“I Get Lonely (TNT Remix)” (Janet featuring BLACKstreet) (1998) Allow me to be cynical for a moment: Janet Jackson, in 1998, is still a superstar. But in the past five years, she’s only had one R&B #1, ‘94’s sex-jam “Any Time, Any Place” (assisted greatly by its R. Kelly remix). So if you’re thinking “What do we do to get Janet back to the summit,” what do you do? Well, it’s 1998. How about calling in Teddy Riley? Better yet, how about he gets a helping hand from Timbaland? And the best: how about Teddy brings his merry men of BLACKstreet with him for a vocal assist? Ergo, “I Get Lonely (TNT Remix),” now label-credited to “Janet [she was just going by “Janet” at the time] featuring BLACKstreet.”
And you know what? It’s genius. The idea, brilliant. The execution, top-notch. Riley on the remix, with instrumental help from Timbo, with guest vocals from BLACKstreet: it’s more exciting than the original (which was already quite good), has a little more junk in its trunk (those should-be-patented instrumental tics that Timbaland is such a wizard with, ohmygod, much like Janet’s big brother’s vocal tics), and the duet vocals are superb (especially as it was so rare to hear Janet singing with others at the time, and every member of BLACKstreet save Riley was a great-to-marvelous singer). Presto! Two weeks atop the R&B chart in May 1998, along with a #3 Hot 100 peak. Mission accomplished — and fortunately, it works even better artistically than it did commercially. Everybody wins!
In the spring of 1995, I was in my first long-distance relationship, that long distance being between North Manchester, IN (my hometown, where I was in my junior year at Manchester College, my alma mater) and Milwaukee, WI (hometown of my then-boyfriend Tremayne, and home of his then-college, Marquette University). Thanks to the crazy distance between us and the fact that we were both full-time students, we obviously didn’t get to see a lot of each other, so I decided to spend my spring break with him in Milwaukee. Not only was I crazy excited to get an entire week with Tremayne, but there was something else: their R&B station, V100 (“The People’s Station”). In northern Indiana — in most of Indiana, for that matter — there’s no R&B radio to speak of, and R&B was my absolute lifeblood at the time. (My college radio show, on the station where I was also Music Director, was the only R&B/hip hop show on the air in the area.) The funny thing was that Tremayne, who was Black, was into modern rock by the likes of Cranberries and Pet Shop Boys, while all I wanted to hear all week was V100’s steady diet of Brandy, TLC, and Mary J. Blige.
I’d taken an old, beat-up boom box with me, though, and a supply of black cassettes, and I taped hours of V100. Back in Indiana, my only outlet for this music was MTV Jams, so this was a precious and valuable resource. Eventually, plenty of what I heard over the course of that week would make it into the rotation of my radio show, “Back Seat of My Jeep.” (Most college radio stations weren’t getting much in the way of any service on R&B records in the ’90s, certainly; hip hop we got a smattering of, at least.) And as you can see from the above Hot R&B Airplay chart, it was a glorious moment for R&B, one where the bulk of the format was still straight-up R&B — rap features were largely limited to remixes for mix shows and the like, with some exceptions of course — and, in fact, there was a surprising amount of similarity between the week’s format airplay chart and the Adult R&B chart — even Anita Baker and Stevie Wonder were still enjoying top 10 airplay records!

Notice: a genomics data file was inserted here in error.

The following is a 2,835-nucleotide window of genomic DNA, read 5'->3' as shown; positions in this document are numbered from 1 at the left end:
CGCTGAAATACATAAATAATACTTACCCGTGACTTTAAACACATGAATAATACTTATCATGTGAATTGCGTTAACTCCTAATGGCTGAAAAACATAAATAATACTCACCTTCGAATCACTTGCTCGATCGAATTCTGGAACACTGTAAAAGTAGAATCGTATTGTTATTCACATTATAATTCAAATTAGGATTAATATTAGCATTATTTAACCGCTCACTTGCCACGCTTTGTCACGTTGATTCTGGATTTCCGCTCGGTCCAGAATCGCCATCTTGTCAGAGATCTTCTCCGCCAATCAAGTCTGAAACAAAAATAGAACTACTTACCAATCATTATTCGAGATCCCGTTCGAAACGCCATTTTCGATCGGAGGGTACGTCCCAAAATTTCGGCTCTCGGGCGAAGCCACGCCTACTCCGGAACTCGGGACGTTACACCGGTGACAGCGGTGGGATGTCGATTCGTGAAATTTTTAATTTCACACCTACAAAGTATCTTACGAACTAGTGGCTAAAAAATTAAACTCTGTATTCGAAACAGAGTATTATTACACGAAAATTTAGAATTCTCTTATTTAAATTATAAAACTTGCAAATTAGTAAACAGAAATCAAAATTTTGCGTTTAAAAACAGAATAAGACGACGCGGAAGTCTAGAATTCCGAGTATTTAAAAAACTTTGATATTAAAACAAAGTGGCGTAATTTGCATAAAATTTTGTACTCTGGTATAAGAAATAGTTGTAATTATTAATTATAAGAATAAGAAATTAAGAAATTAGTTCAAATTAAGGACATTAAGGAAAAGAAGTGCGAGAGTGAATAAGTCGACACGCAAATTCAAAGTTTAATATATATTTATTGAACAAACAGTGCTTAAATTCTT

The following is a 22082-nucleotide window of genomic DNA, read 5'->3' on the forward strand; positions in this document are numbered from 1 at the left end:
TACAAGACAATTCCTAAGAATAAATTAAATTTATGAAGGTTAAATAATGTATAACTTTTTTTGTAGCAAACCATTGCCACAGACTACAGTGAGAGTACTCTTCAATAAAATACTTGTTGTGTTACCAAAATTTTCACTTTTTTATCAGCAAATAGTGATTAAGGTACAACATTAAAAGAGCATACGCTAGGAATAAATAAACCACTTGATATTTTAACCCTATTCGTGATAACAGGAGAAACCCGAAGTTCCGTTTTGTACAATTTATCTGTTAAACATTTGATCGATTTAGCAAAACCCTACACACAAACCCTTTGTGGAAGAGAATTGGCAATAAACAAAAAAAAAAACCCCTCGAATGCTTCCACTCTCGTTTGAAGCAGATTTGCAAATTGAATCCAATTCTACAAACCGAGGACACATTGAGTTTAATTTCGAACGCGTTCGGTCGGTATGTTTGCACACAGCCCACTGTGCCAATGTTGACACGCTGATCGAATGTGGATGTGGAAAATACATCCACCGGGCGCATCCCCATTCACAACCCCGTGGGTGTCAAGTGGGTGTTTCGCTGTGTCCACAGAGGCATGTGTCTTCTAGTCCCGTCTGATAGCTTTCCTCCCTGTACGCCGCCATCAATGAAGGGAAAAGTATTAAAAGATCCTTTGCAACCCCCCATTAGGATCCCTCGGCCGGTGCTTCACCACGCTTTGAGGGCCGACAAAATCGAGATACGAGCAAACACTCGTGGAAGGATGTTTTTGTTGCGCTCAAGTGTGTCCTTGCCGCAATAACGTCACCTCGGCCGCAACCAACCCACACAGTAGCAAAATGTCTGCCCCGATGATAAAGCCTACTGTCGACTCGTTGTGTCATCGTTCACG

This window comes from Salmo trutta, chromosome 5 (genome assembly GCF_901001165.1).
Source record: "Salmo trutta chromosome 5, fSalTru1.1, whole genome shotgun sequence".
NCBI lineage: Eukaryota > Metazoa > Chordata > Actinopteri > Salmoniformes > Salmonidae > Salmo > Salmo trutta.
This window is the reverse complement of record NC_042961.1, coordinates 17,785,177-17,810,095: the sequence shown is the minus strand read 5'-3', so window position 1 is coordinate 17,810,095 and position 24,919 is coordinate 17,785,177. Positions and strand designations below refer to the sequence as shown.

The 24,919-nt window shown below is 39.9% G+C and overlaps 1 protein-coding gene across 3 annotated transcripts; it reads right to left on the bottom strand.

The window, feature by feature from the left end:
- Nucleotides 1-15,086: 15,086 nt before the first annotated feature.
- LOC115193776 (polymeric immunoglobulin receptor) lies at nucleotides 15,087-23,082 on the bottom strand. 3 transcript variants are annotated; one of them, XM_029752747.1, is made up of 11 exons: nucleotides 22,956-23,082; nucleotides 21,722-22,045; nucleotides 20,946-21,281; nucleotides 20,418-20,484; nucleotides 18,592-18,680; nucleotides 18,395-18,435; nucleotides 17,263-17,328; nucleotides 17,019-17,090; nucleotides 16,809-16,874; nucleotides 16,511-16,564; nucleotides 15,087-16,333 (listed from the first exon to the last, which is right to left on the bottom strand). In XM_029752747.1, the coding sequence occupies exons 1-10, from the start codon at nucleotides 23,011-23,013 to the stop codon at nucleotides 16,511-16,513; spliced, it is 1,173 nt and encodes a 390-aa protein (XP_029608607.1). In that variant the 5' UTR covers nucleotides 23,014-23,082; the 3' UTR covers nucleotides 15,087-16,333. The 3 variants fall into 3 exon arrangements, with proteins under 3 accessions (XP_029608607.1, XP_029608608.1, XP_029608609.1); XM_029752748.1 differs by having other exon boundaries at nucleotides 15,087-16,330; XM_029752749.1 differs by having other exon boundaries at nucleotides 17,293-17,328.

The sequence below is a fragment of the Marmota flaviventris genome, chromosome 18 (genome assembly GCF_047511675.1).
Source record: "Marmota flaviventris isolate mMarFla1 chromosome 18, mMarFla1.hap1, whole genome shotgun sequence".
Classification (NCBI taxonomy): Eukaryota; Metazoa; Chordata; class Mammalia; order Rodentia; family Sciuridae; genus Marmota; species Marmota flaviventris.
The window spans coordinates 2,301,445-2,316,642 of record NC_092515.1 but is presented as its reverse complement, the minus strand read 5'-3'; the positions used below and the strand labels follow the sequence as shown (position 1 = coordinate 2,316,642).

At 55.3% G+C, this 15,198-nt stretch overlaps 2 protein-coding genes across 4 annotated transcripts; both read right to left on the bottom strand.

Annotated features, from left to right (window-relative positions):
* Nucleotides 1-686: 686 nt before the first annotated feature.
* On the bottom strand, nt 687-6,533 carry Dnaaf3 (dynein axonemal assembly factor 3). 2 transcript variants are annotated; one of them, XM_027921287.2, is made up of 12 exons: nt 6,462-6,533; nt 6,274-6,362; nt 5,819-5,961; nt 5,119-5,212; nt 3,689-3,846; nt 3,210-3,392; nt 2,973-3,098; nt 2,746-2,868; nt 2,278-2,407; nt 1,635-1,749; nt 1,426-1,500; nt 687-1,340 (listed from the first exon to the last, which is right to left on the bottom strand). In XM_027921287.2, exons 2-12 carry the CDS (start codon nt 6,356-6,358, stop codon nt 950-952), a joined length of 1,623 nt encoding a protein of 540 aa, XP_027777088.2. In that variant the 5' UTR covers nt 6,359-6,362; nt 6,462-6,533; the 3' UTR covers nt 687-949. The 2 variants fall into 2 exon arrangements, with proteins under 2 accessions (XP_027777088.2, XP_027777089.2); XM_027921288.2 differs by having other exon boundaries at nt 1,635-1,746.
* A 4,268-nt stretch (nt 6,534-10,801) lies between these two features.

A pair of major sophomore albums had come out the previous November, TLC’s CrazySexyCool and Mary J. Blige’s My Life, and they were in extremely heavy rotation. TLC had recently transitioned from lead single “Creep” (a #1 pop and R&B single, with nine weeks topping the latter from December-February) to the excruciatingly sexy slow jam “Red Light Special.” Blige was such an immediate superstar of R&B that she had album tracks getting hardcore airplay at the format: the album’s title track spent 34 weeks on the chart (peaking at #14), while her cover of Rose Royce’s “I’m Goin’ Down” debuted on the chart the same week, and wasn’t released as a commercial single until almost 20 weeks into its chart run. (She was also only a few weeks away from topping the chart on Method Man’s now-classic Marvin/Tammi remake.) Rarely an hour of V100 went by without hearing Blige, which was just fine with me.
Also happening: Montell Jordan and Adina Howard were on the come up with their first hits; Barry White’s “Come On” would be his last; Craig Mack and Keith Murray were repping NYC hip hop on the radio, while the jailed 2Pac was on the verge of becoming a cross-format star; the smashes from Aaliyah’s 1994 debut album were still all over in recurrent form; and an Atlanta teenager named Usher was about to hit the R&B top 10 for the first time with “Think of You” (and would effectively cut off Tevin Campbell’s career in the process, though Campbell certainly made mistakes of his own, too).
And Boyz II Men interrupted the parade of ballads from their own soph album, II, with “Thank You,” which only hit #17 R&B/#21 pop, but in its Untouchables Remix is my favorite of all their singles. (That bassline!) It’s the only version V100 played, and it took me some time to track down a copy for myself, but you best believe I did. Here it is.
No Spotify playlist for this one at the moment, but I may put one together at some point.